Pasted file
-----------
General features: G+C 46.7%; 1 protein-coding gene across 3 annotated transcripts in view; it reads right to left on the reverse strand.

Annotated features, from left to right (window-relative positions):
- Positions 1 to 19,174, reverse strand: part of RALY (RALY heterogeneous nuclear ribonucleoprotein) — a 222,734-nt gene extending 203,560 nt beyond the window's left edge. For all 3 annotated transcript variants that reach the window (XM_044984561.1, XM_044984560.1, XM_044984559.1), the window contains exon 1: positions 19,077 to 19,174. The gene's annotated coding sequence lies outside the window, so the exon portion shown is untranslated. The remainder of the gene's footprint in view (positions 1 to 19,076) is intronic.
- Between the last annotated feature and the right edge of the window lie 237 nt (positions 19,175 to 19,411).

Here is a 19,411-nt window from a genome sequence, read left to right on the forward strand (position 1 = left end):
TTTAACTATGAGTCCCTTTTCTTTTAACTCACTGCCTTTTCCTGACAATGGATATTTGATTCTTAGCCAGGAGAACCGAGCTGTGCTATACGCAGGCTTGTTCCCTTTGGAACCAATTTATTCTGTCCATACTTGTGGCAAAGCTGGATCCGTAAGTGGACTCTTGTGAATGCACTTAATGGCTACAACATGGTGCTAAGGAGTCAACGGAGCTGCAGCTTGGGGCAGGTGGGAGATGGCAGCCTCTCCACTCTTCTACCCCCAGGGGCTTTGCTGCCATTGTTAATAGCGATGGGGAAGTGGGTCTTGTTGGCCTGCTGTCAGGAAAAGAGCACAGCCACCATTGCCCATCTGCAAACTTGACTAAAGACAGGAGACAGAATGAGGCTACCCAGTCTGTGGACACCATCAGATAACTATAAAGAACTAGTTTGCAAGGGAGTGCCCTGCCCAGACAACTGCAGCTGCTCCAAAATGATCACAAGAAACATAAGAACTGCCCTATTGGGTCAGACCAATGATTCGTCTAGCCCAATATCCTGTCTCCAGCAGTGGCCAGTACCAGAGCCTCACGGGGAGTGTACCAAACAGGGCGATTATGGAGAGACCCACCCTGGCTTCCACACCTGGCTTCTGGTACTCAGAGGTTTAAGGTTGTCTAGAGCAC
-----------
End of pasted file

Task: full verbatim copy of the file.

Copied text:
General features: G+C 46.7%; 1 protein-coding gene across 3 annotated transcripts in view; it reads right to left on the reverse strand.

Annotated features, from left to right (window-relative positions):
- Positions 1 to 19,174, reverse strand: part of RALY (RALY heterogeneous nuclear ribonucleoprotein) — a 222,734-nt gene extending 203,560 nt beyond the window's left edge. For all 3 annotated transcript variants that reach the window (XM_044984561.1, XM_044984560.1, XM_044984559.1), the window contains exon 1: positions 19,077 to 19,174. The gene's annotated coding sequence lies outside the window, so the exon portion shown is untranslated. The remainder of the gene's footprint in view (positions 1 to 19,076) is intronic.
- Between the last annotated feature and the right edge of the window lie 237 nt (positions 19,175 to 19,411).

Here is a 19,411-nt window from a genome sequence, read left to right on the forward strand (position 1 = left end):
TTTAACTATGAGTCCCTTTTCTTTTAACTCACTGCCTTTTCCTGACAATGGATATTTGATTCTTAGCCAGGAGAACCGAGCTGTGCTATACGCAGGCTTGTTCCCTTTGGAACCAATTTATTCTGTCCATACTTGTGGCAAAGCTGGATCCGTAAGTGGACTCTTGTGAATGCACTTAATGGCTACAACATGGTGCTAAGGAGTCAACGGAGCTGCAGCTTGGGGCAGGTGGGAGATGGCAGCCTCTCCACTCTTCTACCCCCAGGGGCTTTGCTGCCATTGTTAATAGCGATGGGGAAGTGGGTCTTGTTGGCCTGCTGTCAGGAAAAGAGCACAGCCACCATTGCCCATCTGCAAACTTGACTAAAGACAGGAGACAGAATGAGGCTACCCAGTCTGTGGACACCATCAGATAACTATAAAGAACTAGTTTGCAAGGGAGTGCCCTGCCCAGACAACTGCAGCTGCTCCAAAATGATCACAAGAAACATAAGAACTGCCCTATTGGGTCAGACCAATGATTCGTCTAGCCCAATATCCTGTCTCCAGCAGTGGCCAGTACCAGAGCCTCACGGGGAGTGTACCAAACAGGGCGATTATGGAGAGACCCACCCTGGCTTCCACACCTGGCTTCTGGTACTCAGAGGTTTAAGGTTGTCTAGAGCAC